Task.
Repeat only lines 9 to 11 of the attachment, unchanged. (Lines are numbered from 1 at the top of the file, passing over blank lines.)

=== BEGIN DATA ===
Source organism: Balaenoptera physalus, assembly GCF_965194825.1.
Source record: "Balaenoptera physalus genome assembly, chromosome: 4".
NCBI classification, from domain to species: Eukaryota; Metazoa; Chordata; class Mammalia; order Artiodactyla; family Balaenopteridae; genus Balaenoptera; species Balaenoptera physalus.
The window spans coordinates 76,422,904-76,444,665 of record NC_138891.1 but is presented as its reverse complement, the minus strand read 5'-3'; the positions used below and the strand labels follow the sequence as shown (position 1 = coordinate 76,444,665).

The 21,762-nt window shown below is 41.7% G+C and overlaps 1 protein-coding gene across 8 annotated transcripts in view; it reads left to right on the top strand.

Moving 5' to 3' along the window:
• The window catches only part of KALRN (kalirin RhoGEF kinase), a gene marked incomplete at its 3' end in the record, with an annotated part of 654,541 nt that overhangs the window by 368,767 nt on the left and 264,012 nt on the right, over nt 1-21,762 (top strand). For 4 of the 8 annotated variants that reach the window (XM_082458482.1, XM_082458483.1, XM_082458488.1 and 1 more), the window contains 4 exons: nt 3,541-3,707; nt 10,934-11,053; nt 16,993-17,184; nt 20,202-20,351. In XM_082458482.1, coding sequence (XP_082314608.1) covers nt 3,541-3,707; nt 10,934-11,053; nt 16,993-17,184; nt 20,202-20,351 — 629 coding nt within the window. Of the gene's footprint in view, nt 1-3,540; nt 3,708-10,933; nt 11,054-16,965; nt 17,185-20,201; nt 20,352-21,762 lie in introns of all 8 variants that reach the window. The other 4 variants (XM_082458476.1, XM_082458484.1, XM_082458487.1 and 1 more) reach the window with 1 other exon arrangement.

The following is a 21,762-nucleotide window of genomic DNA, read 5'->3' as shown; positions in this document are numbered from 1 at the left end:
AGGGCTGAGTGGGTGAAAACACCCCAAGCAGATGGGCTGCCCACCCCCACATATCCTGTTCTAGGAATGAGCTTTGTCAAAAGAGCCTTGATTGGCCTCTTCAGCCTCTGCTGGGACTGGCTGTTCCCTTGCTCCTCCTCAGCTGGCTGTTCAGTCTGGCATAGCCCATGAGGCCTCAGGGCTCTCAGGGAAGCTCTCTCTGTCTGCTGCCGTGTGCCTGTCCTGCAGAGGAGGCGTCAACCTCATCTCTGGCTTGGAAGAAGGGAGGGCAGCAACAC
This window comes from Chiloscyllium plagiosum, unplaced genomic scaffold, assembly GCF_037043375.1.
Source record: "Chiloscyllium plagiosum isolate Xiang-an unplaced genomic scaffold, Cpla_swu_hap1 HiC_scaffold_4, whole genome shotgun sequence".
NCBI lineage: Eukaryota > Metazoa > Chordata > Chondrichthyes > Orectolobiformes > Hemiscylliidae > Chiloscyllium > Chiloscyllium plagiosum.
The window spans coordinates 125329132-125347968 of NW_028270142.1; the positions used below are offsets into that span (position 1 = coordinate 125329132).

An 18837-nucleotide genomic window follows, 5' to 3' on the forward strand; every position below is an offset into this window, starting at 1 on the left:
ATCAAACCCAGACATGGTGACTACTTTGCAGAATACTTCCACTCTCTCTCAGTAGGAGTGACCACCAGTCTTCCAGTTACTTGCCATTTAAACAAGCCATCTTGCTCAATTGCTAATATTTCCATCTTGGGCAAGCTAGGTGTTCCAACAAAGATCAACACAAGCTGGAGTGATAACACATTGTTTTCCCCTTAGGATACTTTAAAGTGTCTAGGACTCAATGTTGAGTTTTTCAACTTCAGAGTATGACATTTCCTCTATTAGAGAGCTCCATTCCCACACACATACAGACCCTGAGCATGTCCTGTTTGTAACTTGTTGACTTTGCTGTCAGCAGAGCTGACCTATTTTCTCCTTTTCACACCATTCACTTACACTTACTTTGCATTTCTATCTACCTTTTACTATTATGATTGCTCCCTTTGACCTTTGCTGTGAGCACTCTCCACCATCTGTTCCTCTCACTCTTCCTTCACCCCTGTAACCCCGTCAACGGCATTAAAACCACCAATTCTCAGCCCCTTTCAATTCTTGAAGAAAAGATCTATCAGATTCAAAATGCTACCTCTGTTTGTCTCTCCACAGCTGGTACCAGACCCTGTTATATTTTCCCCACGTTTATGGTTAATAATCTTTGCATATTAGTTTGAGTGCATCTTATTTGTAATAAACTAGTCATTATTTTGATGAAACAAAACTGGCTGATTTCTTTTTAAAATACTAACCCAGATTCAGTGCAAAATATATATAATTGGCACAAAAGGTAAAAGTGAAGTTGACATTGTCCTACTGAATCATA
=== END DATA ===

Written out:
AGGGCTGAGTGGGTGAAAACACCCCAAGCAGATGGGCTGCCCACCCCCACATATCCTGTTCTAGGAATGAGCTTTGTCAAAAGAGCCTTGATTGGCCTCTTCAGCCTCTGCTGGGACTGGCTGTTCCCTTGCTCCTCCTCAGCTGGCTGTTCAGTCTGGCATAGCCCATGAGGCCTCAGGGCTCTCAGGGAAGCTCTCTCTGTCTGCTGCCGTGTGCCTGTCCTGCAGAGGAGGCGTCAACCTCATCTCTGGCTTGGAAGAAGGGAGGGCAGCAACAC
This window comes from Chiloscyllium plagiosum, unplaced genomic scaffold, assembly GCF_037043375.1.
Source record: "Chiloscyllium plagiosum isolate Xiang-an unplaced genomic scaffold, Cpla_swu_hap1 HiC_scaffold_4, whole genome shotgun sequence".